Bucking Hell

By
Updated: October 10, 2018

Pro bull riding is big. The bulls are big, the crowds are bigger and the riders’ hearts are huge. Of course, so is the prize money. Bull riding came about as a separate sport from rodeo in 1992 when a  group of 20 American cowboys got together, chucked in $1000 each, and kicked off Professional Bull Riders Incorporated – PBR.

The group wanted to promote what it believed the most popular part of rodeo. It’s almost an American tradition: take the most exciting bits of something, dump everything else, stage it in an arena and sell it like crazy– like the way motocross became supercross. The idea seems to have worked. Around a decade after PBR started an investment company chucked in some cash, and a little later the whole shootin’ match was bought by a huge sports-promotion conglomerate. Those poor ol’ cowboys who started it in 1992 is rich kidz now. PBR television broadcasts reach half a billion households in 130 territories around the world.

 

WINNER!

More than 1200 cowboys from the United States, Canada, Mexico, Brazil, and Australia hold PBR memberships. They’re bucking huge events with prize pools regularly around the $3 million mark. At this Las Vegas final in 2017 for instance, 20-year-old Jess Lockwood became the youngest PBR champion in history and took home a bonus cheque for a cool $1 million.

It rounded out a year where the youngster picked up an estimated $1.5 million.

That would buy a hell of a lot of Dencorub! Along with all that cash goes a rootin’, tootin’ trophy: a belt buckle.

“The million is just icing on the cake. This buckle is what means the most,” Lockwood told Star-Telegram.com, raising the concern that perhaps he’d fallen on hisnoggin just once too often.

Mind you, the belt buckle is reportedly worth $20,000, so maybe Jess isn’t so horn- swaggled after all.

When asked by 406mtsports.com what he was planning to do with the cash, Locko mumbled, “I’m going to buy more cows,” as he stumbled toward the medical centre.

A GOOD DAY

Jose Vitor Leme from Brazil actually won the 2017 World Finals event title as the only rider to go a perfect six for-six at the five-day bull- a-thon.

At 21, the 2017 PBR Brazil Champion had played semi-pro soccer in Brazil, is an accomplished competitor in karate and had been in the US for only eight days before picking up the handy $300,00 in pocket money. Before that his year had been looking a bit of a bummer with only just over $115,000 in earnings to scrape by on.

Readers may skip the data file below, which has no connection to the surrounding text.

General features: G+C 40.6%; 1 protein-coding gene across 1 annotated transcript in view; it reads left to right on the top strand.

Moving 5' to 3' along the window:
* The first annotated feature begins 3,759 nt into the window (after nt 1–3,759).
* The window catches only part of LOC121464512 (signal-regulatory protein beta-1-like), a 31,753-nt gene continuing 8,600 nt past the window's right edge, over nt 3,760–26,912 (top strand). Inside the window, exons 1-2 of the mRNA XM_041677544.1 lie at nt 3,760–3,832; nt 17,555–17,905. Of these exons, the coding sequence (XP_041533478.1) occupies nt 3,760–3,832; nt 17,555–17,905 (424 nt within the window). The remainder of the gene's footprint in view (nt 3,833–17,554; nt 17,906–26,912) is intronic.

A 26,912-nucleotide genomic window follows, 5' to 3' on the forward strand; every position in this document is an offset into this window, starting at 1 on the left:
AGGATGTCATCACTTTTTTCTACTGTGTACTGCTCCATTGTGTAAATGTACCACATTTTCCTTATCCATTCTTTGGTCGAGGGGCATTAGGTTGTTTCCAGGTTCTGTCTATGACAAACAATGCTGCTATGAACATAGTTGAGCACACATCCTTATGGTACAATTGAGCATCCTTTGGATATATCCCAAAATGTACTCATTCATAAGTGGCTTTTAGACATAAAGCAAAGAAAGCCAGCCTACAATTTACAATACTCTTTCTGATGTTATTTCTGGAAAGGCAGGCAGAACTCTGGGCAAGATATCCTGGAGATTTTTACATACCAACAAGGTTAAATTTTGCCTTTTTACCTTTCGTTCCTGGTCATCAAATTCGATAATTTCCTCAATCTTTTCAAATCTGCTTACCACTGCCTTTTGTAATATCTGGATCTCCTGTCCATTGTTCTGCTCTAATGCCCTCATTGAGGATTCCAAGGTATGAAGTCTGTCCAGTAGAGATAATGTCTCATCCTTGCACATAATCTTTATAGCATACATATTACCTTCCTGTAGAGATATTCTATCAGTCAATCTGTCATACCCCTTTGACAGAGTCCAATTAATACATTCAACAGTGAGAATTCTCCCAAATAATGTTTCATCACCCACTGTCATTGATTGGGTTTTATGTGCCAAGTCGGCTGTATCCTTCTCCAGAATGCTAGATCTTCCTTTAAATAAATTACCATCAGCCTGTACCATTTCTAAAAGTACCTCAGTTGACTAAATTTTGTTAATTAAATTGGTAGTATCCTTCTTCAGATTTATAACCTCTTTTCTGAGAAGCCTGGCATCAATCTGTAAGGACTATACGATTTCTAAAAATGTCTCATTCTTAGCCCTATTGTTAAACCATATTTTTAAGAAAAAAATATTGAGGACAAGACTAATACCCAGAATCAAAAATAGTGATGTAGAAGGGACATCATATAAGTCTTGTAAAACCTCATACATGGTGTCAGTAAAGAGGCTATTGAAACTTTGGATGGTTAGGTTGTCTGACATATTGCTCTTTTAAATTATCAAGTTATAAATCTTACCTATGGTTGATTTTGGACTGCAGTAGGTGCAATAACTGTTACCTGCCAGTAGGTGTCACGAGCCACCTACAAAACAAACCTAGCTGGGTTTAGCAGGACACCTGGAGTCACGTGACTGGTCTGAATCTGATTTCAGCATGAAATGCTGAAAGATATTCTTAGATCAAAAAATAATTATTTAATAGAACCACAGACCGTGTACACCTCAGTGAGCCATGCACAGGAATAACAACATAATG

Leme was named the 2017 Rookie Of The Year after his astounding performance, shooting him from 53 in the world standings up to a top-10 ranking.

“I think I’m still dreaming,” he said in Brazilian. “I trained and worked hard to win the World Finals, but I didn’t think I had a chance to win Rookie Of The Year. To accomplish that is without a doubt the best day of my life.”

VEGAS

The world title is based on points earned throughout a 10-month regular season capped off with the six rounds in Las Vegas.

Lockwood said it took determination to win the title.

“It took a lot of grit, just cow boy in gupeach and every weekend,” said the young’n. “You have to make the most out of every single bull.”

Throughout the year Lockwood had been mentored by former National Finals Rodeo bull- and saddle-bronc-riding qualifier Cody Lambert, the PBR’s livestock director (Lambert is one of those 20 cowboys who founded the PBR in the first place, by the way. So he’d be grinning).

“He’s a better bull rider at 20 years old than I think I’ve ever seen,” said Lambert, trying not to fall off his wallet. “He’s just a well-rounded young man in his faith and he wants to do the right thing. He enjoys doing the right thing. He enjoys where he’s at right now. A lot of 20-year-old people do not know where they want to go. But he’s known for a long time where he wants to go.”

Onya, Lambo. You’re a bull artist.